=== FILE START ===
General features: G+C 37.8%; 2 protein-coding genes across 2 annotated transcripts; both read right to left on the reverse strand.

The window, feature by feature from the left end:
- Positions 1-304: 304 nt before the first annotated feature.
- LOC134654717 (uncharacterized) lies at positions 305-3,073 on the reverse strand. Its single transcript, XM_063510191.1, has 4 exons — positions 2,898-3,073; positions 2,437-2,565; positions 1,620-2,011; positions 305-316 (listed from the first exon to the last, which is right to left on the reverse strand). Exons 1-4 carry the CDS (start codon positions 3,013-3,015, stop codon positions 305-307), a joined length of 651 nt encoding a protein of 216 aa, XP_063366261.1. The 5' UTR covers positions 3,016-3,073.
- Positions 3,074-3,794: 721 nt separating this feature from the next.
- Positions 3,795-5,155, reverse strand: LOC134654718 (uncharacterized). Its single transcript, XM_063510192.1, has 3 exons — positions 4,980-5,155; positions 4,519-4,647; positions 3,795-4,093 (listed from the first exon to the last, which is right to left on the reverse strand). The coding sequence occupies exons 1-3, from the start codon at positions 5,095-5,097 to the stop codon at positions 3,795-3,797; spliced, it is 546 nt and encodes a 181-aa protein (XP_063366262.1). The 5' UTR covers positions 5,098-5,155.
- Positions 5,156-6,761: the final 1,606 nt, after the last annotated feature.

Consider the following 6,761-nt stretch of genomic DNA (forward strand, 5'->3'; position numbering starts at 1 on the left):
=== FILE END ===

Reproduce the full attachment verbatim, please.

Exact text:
General features: G+C 37.8%; 2 protein-coding genes across 2 annotated transcripts; both read right to left on the reverse strand.

The window, feature by feature from the left end:
- Positions 1-304: 304 nt before the first annotated feature.
- LOC134654717 (uncharacterized) lies at positions 305-3,073 on the reverse strand. Its single transcript, XM_063510191.1, has 4 exons — positions 2,898-3,073; positions 2,437-2,565; positions 1,620-2,011; positions 305-316 (listed from the first exon to the last, which is right to left on the reverse strand). Exons 1-4 carry the CDS (start codon positions 3,013-3,015, stop codon positions 305-307), a joined length of 651 nt encoding a protein of 216 aa, XP_063366261.1. The 5' UTR covers positions 3,016-3,073.
- Positions 3,074-3,794: 721 nt separating this feature from the next.
- Positions 3,795-5,155, reverse strand: LOC134654718 (uncharacterized). Its single transcript, XM_063510192.1, has 3 exons — positions 4,980-5,155; positions 4,519-4,647; positions 3,795-4,093 (listed from the first exon to the last, which is right to left on the reverse strand). The coding sequence occupies exons 1-3, from the start codon at positions 5,095-5,097 to the stop codon at positions 3,795-3,797; spliced, it is 546 nt and encodes a 181-aa protein (XP_063366262.1). The 5' UTR covers positions 5,098-5,155.
- Positions 5,156-6,761: the final 1,606 nt, after the last annotated feature.

Consider the following 6,761-nt stretch of genomic DNA (forward strand, 5'->3'; position numbering starts at 1 on the left):